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Can every recursion be converted into iteration?

Are there problems in which one must use recursion and there is no way to do it iteratively ? For instance deleting the files within a sub-folder's .

public static boolean deleteFile(String sFilePath)
{
  File oFile = new File(sFilePath);
  if(oFile.isDirectory())
  {
    File[] aFiles = oFile.listFiles();
    for(File oFileCur: aFiles)
    {
       deleteFile(oFileCur.getAbsolutePath());
    }
  }
  return oFile.delete();
}

I can't think of an iterative version of the above one as we must be knowing before hand how many level of folders are actually there and if we introduce a new sub folder we'll have to change the code.Is it possible to make an iterative version of the above code in such a way that future code change won't be required ?

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marked as duplicate by Henk Holterman, Mr.Wizard, Steve Jessop, sdcvvc, YOU Apr 30 '11 at 11:48

This question has been asked before and already has an answer. If those answers do not fully address your question, please ask a new question.

5 Answers 5

up vote 6 down vote accepted

You can always use a stack yourself to store the necessary variables without calling the function recursively.

In this case, one would do a depth first traversal of the file tree in order to delete the files 'deepest down' first before the owning directory etc.

public static void deleteFile(String sFilePath)
{
  File oFile = new File(sFilePath);
  Stack<File> filesToDelete = new Stack<File>();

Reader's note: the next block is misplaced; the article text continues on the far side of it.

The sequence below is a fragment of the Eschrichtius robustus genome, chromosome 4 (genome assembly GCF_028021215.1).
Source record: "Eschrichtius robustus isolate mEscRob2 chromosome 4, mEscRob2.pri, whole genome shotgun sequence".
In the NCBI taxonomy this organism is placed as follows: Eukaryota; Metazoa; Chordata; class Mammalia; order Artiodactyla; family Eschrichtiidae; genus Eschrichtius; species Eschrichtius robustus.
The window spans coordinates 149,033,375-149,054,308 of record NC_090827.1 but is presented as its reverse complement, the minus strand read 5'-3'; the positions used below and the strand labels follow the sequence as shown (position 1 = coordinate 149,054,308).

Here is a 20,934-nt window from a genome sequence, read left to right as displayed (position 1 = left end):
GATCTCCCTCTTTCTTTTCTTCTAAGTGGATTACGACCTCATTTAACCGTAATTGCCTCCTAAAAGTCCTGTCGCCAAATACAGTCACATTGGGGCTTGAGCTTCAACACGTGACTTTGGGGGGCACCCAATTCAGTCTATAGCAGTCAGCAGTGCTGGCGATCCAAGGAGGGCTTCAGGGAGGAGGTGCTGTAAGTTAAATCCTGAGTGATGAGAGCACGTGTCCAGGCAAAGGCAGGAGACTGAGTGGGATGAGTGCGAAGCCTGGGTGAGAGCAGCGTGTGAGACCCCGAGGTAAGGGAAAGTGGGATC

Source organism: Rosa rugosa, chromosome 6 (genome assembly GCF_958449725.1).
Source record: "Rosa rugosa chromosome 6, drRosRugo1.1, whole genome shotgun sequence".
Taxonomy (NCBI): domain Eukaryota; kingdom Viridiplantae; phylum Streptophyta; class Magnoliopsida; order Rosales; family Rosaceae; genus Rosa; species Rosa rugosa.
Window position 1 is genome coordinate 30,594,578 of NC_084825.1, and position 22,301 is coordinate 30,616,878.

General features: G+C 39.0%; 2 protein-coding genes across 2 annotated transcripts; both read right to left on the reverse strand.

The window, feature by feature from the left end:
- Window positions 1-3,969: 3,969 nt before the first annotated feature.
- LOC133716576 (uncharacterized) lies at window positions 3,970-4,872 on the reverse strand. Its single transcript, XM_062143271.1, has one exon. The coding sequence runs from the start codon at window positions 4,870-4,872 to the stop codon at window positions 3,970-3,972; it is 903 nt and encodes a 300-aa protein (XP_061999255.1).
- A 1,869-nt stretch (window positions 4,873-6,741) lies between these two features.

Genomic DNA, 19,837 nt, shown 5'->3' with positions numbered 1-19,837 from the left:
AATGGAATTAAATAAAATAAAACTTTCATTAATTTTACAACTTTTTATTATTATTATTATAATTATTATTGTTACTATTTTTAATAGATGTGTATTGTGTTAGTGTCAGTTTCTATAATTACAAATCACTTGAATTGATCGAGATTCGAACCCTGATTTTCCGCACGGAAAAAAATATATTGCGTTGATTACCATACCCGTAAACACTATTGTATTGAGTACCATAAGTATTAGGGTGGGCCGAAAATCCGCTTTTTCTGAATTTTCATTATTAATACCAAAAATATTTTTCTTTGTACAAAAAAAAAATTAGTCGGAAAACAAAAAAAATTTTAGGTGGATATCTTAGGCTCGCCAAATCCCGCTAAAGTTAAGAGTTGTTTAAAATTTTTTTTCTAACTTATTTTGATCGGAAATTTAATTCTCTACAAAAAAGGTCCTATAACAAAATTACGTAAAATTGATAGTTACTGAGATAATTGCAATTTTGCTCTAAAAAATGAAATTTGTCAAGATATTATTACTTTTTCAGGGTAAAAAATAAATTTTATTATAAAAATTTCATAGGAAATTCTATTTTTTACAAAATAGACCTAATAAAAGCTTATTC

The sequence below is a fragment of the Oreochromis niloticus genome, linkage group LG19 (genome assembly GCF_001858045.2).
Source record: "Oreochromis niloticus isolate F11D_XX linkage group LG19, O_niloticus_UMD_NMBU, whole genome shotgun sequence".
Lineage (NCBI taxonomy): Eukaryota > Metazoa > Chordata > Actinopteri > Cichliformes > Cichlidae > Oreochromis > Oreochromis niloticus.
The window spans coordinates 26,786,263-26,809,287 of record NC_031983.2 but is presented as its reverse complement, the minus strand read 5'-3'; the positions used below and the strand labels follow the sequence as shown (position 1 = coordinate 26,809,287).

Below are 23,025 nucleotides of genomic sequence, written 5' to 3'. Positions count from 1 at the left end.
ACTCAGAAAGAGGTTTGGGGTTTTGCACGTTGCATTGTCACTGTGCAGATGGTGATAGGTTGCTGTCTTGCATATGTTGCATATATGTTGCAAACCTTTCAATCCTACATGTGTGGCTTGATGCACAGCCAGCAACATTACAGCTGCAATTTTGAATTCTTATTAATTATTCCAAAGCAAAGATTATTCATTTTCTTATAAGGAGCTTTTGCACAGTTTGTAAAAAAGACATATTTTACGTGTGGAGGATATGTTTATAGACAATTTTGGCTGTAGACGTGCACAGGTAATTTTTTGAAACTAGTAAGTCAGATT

Stack<File> directoriesToDelete = new Stack<File>();

  filesToDelete.push(oFile);

  while (! filesToDelete.empty())
  {
    oFile = filesToDelete.pop();

    if(oFile.isDirectory())
    {
      File[] aFiles = oFile.listFiles();
      for(File oFileCur: aFiles)
      {
        filesToDelete.push(oFileCur);
      } 

      // it's a directory, delete it at the end
      // note that we'll see directories 
      // 'deeper down' later but we'll have
      // to delete them before those 'higher up'
      // so use a stack here to delete them
      // after all non-directories were
      // deleted
      directoriesToDelete.push(oFile);

    }
    else
      // it's a file, delete right now
      oFile.delete();

  }

  // delete the directories
  while (! directories.empty())
    directoriesToDelete.pop().delete();

}
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You can always solve a problem without recursion. Then only thing that you can't do without recursion is to show how recursion works.

Your example for deleting subfolders can be solved using a list and a loop.

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If you allow appropriate data structures it is always possible to solve such recursion by introducing a stack which holds the "return point" of your original calls.

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It depends on what you mean by iterative. If you mean just not having a function that calls itself, then you can always avoid recursion by using a stack explicitly.

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although in this case a queue might be more appropriate:

def delete(path):
    todo = queue()
    todo.put(path)
    while todo:
        item = todo.get()
        if item.isdir():
           empty = True
           for entry in item.listdir():
               todo.put(entry)
               empty = False
           if empty:
               item.delete()
           else:
               todo.put(item)
        else:
           item.delete()
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Depends whether you want to implement what the questioner said ("delete all files"), or what the questioner's code does ("delete all files and directories"). –  Steve Jessop Apr 30 '11 at 9:23

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